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Kevin Hendrick is named Pinellas County’s new school superintendent

A veteran administrator who was educated in Pinellas public schools, he’ll replace longtime superintendent Mike Grego this summer.
Kevin Hendrick, as a finalist for the job of Pinellas Schools Superintendent speaks to the crowd during a meet and greet at Pinellas County School District headquarters on Wednesday, May 11, 2022 in Largo. The School Board voted unanimously on May 17 to give him the job.
Kevin Hendrick, as a finalist for the job of Pinellas Schools Superintendent speaks to the crowd during a meet and greet at Pinellas County School District headquarters on Wednesday, May 11, 2022 in Largo. The School Board voted unanimously on May 17 to give him the job. [ LUIS SANTANA | Times ]
Published May 17|Updated May 17

Kevin Hendrick, a hometown educator who honed his leadership skills as a principal of Northeast High and later as a top administrator during the pandemic, is the new superintendent of Pinellas County Schools.

The School Board approved Hendrick’s appointment unanimously on Tuesday after a national search assisted by the Florida School Boards Association.

“I am so excited to be doing this, and to be doing it here in Pinellas County,” Hendrick said after the vote, calling the appointment “a lifelong dream.”

Hendrick, 46, replaces Mike Grego, who is retiring this summer after a decade on the job.

A graduate of Largo High School, Hendrick holds two master’s degrees and has worked for the district for nearly all of his career.

Now Pinellas’ chief academic officer, he has been a high school math and social studies teacher, assistant principal, athletic coordinator and the district’s director of high school education.

As the principal of Northeast off and on between 2008 and 2017, he improved the school’s grade from a D to as high as an A and established new career academies. He was the district’s entry in the statewide Principal of the Year program, and in 2017 he was selected as a statewide finalist.

He was promoted to associate director for teaching and learning in 2017. In that role, he led teams that expanded early childhood education; increased the high school graduation rate to 92 percent, leading the Tampa Bay area; expanded gifted education programs; and implemented a technology system that provides each student with internet connectivity.

In a round of interviews for the job, Hendrick said his work during the pandemic tested his leadership and gave him the confidence that he was ready to be superintendent. Despite opposition in the teaching ranks, Hendrick found ways for instruction to happen simultaneously, serving both remote and in-school students. When early assessments showed students had lost ground in math, Pinellas moved quickly to arrange before- and after-school tutoring and assign more practice time through computer games.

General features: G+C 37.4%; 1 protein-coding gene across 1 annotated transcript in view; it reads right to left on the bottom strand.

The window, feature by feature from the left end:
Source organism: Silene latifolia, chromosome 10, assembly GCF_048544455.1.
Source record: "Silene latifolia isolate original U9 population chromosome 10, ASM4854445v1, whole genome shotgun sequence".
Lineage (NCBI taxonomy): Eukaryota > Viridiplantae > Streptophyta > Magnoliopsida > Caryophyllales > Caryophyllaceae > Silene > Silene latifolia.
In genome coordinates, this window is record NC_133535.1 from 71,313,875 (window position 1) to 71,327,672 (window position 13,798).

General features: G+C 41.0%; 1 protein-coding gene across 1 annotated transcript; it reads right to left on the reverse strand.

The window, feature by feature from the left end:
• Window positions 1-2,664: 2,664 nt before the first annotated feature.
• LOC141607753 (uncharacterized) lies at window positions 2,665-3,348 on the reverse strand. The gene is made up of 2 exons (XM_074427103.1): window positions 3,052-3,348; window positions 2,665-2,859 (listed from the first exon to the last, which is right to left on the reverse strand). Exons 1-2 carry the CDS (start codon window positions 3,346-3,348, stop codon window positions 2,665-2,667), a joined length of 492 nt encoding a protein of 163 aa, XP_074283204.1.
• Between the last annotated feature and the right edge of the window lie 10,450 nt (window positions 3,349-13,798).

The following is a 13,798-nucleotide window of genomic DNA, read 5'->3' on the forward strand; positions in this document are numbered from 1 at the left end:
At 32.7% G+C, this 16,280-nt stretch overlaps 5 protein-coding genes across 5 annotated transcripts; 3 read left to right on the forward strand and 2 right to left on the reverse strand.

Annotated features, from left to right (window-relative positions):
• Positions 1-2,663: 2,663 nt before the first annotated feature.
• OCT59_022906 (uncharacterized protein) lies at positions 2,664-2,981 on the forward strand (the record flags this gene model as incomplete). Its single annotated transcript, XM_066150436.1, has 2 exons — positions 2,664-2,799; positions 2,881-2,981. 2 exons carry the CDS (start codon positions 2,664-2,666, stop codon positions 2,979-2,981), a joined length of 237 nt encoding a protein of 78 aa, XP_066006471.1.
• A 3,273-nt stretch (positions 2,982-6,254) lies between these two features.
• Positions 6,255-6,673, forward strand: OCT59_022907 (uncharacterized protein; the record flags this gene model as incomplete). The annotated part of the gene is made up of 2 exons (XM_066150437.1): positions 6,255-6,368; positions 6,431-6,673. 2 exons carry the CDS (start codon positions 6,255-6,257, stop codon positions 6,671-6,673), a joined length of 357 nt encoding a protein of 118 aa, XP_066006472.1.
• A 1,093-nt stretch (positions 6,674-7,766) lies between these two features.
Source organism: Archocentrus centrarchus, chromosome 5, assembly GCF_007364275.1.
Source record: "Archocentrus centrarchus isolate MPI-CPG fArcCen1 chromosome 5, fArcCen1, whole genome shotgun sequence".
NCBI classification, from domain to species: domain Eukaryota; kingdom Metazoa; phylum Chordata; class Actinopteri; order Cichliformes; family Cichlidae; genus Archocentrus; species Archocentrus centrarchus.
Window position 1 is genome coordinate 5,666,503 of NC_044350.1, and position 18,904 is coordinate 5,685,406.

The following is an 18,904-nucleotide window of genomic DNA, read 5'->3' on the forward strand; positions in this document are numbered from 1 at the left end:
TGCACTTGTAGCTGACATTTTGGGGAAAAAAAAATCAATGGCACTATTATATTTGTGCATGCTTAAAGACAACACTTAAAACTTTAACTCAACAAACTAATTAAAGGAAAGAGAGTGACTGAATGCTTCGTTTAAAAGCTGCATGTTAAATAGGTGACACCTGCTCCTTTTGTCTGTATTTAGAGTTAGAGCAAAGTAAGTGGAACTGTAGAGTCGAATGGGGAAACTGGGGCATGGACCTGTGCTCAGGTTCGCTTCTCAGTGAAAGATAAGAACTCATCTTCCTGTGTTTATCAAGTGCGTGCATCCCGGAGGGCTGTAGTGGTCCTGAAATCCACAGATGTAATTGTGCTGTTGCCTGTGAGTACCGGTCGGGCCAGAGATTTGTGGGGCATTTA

The search for Grego’s successor attracted 19 applicants. When the field was narrowed to three, Hendrick found himself competing against two candidates with extensive experience in Florida: Ann Hembrook, who has worked in Orange and Marion counties, and Michael J. Ramirez, who spent most of his career in Broward County.

Only one of the three, Hembrook, holds a doctoral degree, which was listed as a preferred qualification for the job.

But the board and community also made it clear that they valued integrity, an appreciation for diversity, and the ability to generate enthusiasm for the district’s accomplishments.

In their discussion leading up to the vote, board members said Hembrook and Ramirez made strong impressions, and both appear ready to lead.

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Board member Nicole Carr touched on a comment Hendrick made during his board interview. He said employees typically do not leave a job, but a situation, “which really demonstrated how important climate, culture and strong leadership is to the success of any school or school district,” Carr said.

Board member Laura Hine cited comments the board received from the public. An employee said Hendrick’s leadership style was “consistent, fair, respectful and inspiring.”

In an entry plan that he submitted last week, Hendrick wrote that, if selected, he will review data and meet with the School Board, staff and community through the end of June to learn their expectations. He will launch “listen and learn” sessions in July and identify priorities in August.

His goals include updating the district’s strategic plan, improving family engagement and public trust, and enhancing the district’s communication strategies.

While cautious about social media because of what he described last week as “negativity,” Hendrick said that as superintendent he would create a social media presence.

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